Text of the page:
LUKE AIR FORCE BASE, Arizona --
Over the past two months, major components of the new F-35
Lightning II egress trainer, an advanced replica of the F-35 cockpit designed
to simulate the mechanical layout of the ejection and emergency evacuation
system, have arrived at Luke Air Force Base.
Upon completion of the build, the third of its kind in the
nation, the trainer will be used by 372nd Training Squadron Detachment 12
instructors to train Luke’s first class of F-35 egress maintainers.
“The term ‘egress’ denotes ‘escape,’” said Staff Sgt. Edward
Cunningham, 372nd TRS Det. 12 F-16 and F-35 egress instructor. “For pilots,
egress is the ability to survive when something goes wrong. This is their
process of separating from the aircraft.”
When the live ejection system is activated, the canopy of
the aircraft’s cockpit will detach from the aircraft. With the pilot strapped
in, the seat will then catapult away from the rest of the aircraft before
deploying a parachute that will bring the pilot safely to the ground. After
activation, the entire process is automatic.
“In the old days, separating from your aircraft involved you
climbing out of the cockpit and jumping out with a parachute on your back,”
Cunningham said. “Now, you just pull a handle and the aircraft and the seat
take care of everything for you.”
Cunningham will instruct the first Luke egress maintainer
class, which is tentatively scheduled to begin in early April. Despite being a
simulated model, he says that the system is both comprehensive and effective as
a learning tool.
“We can do any component removal on the trainer, like canopy
removal or seat removal,” Cunningham said. “It allows us to cover any aspect of
the coursework in the training.”
The extreme technical accuracy of the trainer will allow
student maintainers to deeply familiarize themselves with the various aspects
of the egress system and gain first-hand knowledge of processes for maintaining
“It’s pretty cool,” said Master Sgt. Jeremy Rolin, 372nd TRS
Det. 12 egress instructor and Field Training Detachment NCO in charge. “For the
most part, everything in the cockpit or on the exterior of the trainer is
exactly identical to what is on the actual aircraft. Every switch that is in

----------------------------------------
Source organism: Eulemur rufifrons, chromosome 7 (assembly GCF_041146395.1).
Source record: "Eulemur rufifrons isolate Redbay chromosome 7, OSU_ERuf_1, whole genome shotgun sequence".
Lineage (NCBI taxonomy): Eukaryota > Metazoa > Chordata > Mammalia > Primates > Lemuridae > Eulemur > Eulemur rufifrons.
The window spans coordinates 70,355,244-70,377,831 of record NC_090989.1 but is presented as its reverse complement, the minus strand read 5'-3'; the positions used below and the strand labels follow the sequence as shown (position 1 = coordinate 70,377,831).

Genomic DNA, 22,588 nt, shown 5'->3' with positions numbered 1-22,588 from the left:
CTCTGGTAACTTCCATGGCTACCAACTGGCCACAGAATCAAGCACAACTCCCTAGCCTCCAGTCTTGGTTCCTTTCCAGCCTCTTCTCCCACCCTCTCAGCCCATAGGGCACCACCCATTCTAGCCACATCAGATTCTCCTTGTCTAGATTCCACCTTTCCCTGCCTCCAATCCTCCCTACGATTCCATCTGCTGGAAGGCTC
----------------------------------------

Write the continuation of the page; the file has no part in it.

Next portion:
the F-35 cockpit is in this trainer.”
In addition to its capacity to educate maintainers, the
trainer will also be used as a controlled simulation environment to familiarize
pilots with the cockpit and emergency egress system use.
“Delivery of the trainer provides student pilots familiarity
operating aircraft equipment under normal and emergency conditions, as well as
ensures valuable resources are protected by saving the real F-35's from any
unnecessary abuse caused by the repetition of continuous training,” said Maj.
Chris Duncan, 56th Training Squadron F-35 training systems chief.
“Emergency procedures training, allows pilots to exercise time-critical
emergency egress actions required for in-flight or ground emergencies.”
The F-35 platform uses technology far more advanced than
that found in older legacy jets like the F-15 Eagle and F-16 Falcon, both of
which are near 30-year-old designs. Despite this gap in advancements, Cunningham
says it’s no more challenging for maintainers to learn to work with this system
than with those of legacy jets.
“Anyone who has worked on this system so far will tell you
that it’s one of the easiest and most maintainer friendly systems we have.
There is nothing like the simplicity of the maintenance on this system, despite
its technological complexity.”
The trainer accompanies the slew of existing F-35 training
programs already in action at Luke, complimenting the base’s ability to produce
a mission-ready F-35 force capable of dealing with all tasks both on the ground
and in the air.
“The egress trainer will be incorporated into a total
training solution for F-35 pilots that already includes electronic media
lectures, interactive courseware, pilot training aids (part-task trainers), and
full mission simulators,” Duncan said. “Delivery of the F-35 egress trainer is
the final piece to completing a fully integrated system designed to train the
world's most elite F-35 fighter pilots.”